THE BLOG

Will Erin O'Toole Be More Like Robert Borden or Stephen Harper?

01/06/2015 05:14 EST | Updated 03/08/2015 05:59 EDT
CP

It's good that Julian Fantino has been fired from the Veterans Affairs post in the federal Cabinet. His toxic mix of incompetence and insensitivity were a profound affront to Canada's veterans. Not much is known yet about his successor, Ontario MP Erin O'Toole. He's clearly a better communicator than Fantino, but will he be substantively different?

One clue may be found in the people he chooses as role models. Among Conservative Prime Ministers, for example, will he simply mimic Stephen Harper, or will he strive to be more like Robert Borden? Prime Minister for almost nine years between 1911 and 1920, Borden was originally a school teacher and a Liberal. He was also the only Conservative PM to deliver a balanced budget in the 20th-century.

But here's the key point -- as he was sending young Canadians off to fight in WW1, Borden declared there to be a sacred covenant between Canada and its military personnel when they are put in harm's way to defend our values and our way of life. In war, they "stand ready" to give their all. And when they come home, their country must "stand ready" for them. With respect and gratitude, Canada has a duty to meet the social, economic, physical and psychological needs of returning soldiers and veterans.

But that sacred obligation seems lost on the Harper government.

With their focus exclusively on claiming a balanced budget in 2015 (so they can proceed with their Income Splitting scheme to benefit a small fraction of taxpayers), the Conservatives have sacrificed a great many important things -- including decent treatment for veterans.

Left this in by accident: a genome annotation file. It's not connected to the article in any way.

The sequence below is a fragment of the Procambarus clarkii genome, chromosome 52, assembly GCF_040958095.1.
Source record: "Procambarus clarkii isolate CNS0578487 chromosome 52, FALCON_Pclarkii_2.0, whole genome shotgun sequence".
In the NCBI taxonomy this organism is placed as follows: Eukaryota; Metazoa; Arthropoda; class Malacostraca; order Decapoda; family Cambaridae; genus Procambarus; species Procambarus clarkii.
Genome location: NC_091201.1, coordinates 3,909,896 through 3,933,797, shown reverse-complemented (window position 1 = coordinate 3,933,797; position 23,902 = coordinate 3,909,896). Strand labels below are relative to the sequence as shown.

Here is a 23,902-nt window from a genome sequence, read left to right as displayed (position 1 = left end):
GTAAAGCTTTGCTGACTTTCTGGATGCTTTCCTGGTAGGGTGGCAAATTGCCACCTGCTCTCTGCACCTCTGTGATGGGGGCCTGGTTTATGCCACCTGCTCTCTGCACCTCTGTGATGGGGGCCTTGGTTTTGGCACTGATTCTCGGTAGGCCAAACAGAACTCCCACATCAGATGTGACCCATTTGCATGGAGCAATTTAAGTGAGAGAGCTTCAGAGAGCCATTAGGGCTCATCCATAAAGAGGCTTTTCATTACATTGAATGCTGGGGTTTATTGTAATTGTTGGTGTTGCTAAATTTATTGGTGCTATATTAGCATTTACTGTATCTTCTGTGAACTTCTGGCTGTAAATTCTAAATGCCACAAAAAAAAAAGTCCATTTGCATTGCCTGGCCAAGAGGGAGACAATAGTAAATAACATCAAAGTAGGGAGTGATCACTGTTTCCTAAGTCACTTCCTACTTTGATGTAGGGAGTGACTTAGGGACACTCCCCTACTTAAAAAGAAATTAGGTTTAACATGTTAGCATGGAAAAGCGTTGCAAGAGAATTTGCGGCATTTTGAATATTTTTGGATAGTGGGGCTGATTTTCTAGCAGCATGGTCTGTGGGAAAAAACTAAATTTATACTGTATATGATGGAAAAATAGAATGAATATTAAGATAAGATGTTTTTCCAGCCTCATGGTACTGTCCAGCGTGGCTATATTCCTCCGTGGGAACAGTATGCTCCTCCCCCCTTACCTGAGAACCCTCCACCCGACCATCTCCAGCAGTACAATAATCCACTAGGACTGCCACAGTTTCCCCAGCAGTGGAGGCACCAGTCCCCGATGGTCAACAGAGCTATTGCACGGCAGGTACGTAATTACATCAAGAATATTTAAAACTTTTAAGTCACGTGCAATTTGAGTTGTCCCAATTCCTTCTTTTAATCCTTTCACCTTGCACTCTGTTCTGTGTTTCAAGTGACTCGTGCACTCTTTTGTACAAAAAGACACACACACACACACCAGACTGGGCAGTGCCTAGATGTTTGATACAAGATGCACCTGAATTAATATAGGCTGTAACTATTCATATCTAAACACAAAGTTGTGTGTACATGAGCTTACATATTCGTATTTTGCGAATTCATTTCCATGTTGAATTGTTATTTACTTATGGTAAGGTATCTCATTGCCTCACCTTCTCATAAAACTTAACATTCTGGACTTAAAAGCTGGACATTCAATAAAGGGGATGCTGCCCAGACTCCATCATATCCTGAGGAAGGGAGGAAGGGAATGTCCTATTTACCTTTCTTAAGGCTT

Senior government managers were paid hundreds of thousands of dollars in bonuses to slash programs and services to veterans. Nine specialized service centres were closed. Support staff was chopped by 25 per cent. Over a billion dollars in funding -- promised by the government and approved by Parliament -- was never delivered. The families of thousands of deceased veterans were denied support for dignified funerals. Cemetery care was neglected. Veterans' health insurance premiums were doubled.

Over the past decade, more Canadian military personnel have died by suicide (161) than were lost on the battlefields in Afghanistan. Many more have lingering mental health problems. The government was warned about this growing issue more than two years ago. But still, the Auditor-General reported just weeks ago that those in such distress have to wait months-on-end to get appropriate attention. The government's pathetic response was a small trickle of new funding spread over 50 years.

Meanwhile, Fantino was confronting and insulting groups of Vets who had the courage to protest their mistreatment. He called them "dupes". He ran away from the families of PTSD sufferers. When that critical report came down from the Auditor-General, he went AWOL (overseas for a week) to avoid responsibility. He even failed to show up for a Parliamentary Committee to defend his budget.

But all the wrong-doing cannot be pinned on one discredited Minister alone. What has happened at Veterans Affairs is Harper government policy.

That policy saw veterans being hauled through the courts for six long years as the government tried to claw-back some of their pensions. Now, Mr. Harper's lawyers are in court again arguing that Canada OWES NO SPECIAL DUTY to its veterans. This government is dismissing Borden's solemn pledge back in 1914 was just political "hot air".

So which is it going to be for Mr. O'Toole? Borden or Harper?

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